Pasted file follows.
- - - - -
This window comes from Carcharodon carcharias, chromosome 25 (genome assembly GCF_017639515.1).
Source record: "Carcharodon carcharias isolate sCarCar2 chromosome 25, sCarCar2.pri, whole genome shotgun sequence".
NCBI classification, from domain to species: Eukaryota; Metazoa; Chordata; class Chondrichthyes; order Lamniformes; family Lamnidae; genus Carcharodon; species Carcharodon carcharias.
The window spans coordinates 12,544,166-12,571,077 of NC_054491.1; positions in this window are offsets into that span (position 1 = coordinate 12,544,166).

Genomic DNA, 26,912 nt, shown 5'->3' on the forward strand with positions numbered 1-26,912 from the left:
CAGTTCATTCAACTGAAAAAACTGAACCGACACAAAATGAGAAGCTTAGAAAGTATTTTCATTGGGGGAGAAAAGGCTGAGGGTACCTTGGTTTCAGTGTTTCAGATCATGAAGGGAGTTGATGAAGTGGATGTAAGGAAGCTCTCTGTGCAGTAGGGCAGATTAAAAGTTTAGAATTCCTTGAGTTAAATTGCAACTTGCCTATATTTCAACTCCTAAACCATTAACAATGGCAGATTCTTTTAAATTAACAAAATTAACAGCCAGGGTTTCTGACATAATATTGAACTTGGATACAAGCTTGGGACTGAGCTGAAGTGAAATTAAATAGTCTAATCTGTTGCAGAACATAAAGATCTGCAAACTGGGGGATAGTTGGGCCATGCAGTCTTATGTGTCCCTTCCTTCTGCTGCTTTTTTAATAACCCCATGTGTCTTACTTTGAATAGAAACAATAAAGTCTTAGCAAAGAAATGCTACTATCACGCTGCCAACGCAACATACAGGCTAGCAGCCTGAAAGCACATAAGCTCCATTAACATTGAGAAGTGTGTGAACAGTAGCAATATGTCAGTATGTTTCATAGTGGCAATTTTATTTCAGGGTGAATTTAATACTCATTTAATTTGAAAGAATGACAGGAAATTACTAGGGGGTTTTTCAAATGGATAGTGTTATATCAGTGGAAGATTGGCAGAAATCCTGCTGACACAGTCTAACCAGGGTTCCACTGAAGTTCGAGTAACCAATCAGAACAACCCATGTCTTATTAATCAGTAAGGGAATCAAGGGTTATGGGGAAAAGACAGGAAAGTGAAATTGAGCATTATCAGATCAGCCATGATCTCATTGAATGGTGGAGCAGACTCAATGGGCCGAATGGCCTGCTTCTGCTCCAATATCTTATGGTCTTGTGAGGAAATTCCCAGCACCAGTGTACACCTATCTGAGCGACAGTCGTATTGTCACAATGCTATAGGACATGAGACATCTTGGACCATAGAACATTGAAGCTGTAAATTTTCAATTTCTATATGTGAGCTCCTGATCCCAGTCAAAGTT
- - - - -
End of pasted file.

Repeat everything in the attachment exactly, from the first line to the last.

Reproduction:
This window comes from Carcharodon carcharias, chromosome 25 (genome assembly GCF_017639515.1).
Source record: "Carcharodon carcharias isolate sCarCar2 chromosome 25, sCarCar2.pri, whole genome shotgun sequence".
NCBI classification, from domain to species: Eukaryota; Metazoa; Chordata; class Chondrichthyes; order Lamniformes; family Lamnidae; genus Carcharodon; species Carcharodon carcharias.
The window spans coordinates 12,544,166-12,571,077 of NC_054491.1; positions in this window are offsets into that span (position 1 = coordinate 12,544,166).

Genomic DNA, 26,912 nt, shown 5'->3' on the forward strand with positions numbered 1-26,912 from the left:
CAGTTCATTCAACTGAAAAAACTGAACCGACACAAAATGAGAAGCTTAGAAAGTATTTTCATTGGGGGAGAAAAGGCTGAGGGTACCTTGGTTTCAGTGTTTCAGATCATGAAGGGAGTTGATGAAGTGGATGTAAGGAAGCTCTCTGTGCAGTAGGGCAGATTAAAAGTTTAGAATTCCTTGAGTTAAATTGCAACTTGCCTATATTTCAACTCCTAAACCATTAACAATGGCAGATTCTTTTAAATTAACAAAATTAACAGCCAGGGTTTCTGACATAATATTGAACTTGGATACAAGCTTGGGACTGAGCTGAAGTGAAATTAAATAGTCTAATCTGTTGCAGAACATAAAGATCTGCAAACTGGGGGATAGTTGGGCCATGCAGTCTTATGTGTCCCTTCCTTCTGCTGCTTTTTTAATAACCCCATGTGTCTTACTTTGAATAGAAACAATAAAGTCTTAGCAAAGAAATGCTACTATCACGCTGCCAACGCAACATACAGGCTAGCAGCCTGAAAGCACATAAGCTCCATTAACATTGAGAAGTGTGTGAACAGTAGCAATATGTCAGTATGTTTCATAGTGGCAATTTTATTTCAGGGTGAATTTAATACTCATTTAATTTGAAAGAATGACAGGAAATTACTAGGGGGTTTTTCAAATGGATAGTGTTATATCAGTGGAAGATTGGCAGAAATCCTGCTGACACAGTCTAACCAGGGTTCCACTGAAGTTCGAGTAACCAATCAGAACAACCCATGTCTTATTAATCAGTAAGGGAATCAAGGGTTATGGGGAAAAGACAGGAAAGTGAAATTGAGCATTATCAGATCAGCCATGATCTCATTGAATGGTGGAGCAGACTCAATGGGCCGAATGGCCTGCTTCTGCTCCAATATCTTATGGTCTTGTGAGGAAATTCCCAGCACCAGTGTACACCTATCTGAGCGACAGTCGTATTGTCACAATGCTATAGGACATGAGACATCTTGGACCATAGAACATTGAAGCTGTAAATTTTCAATTTCTATATGTGAGCTCCTGATCCCAGTCAAAGTT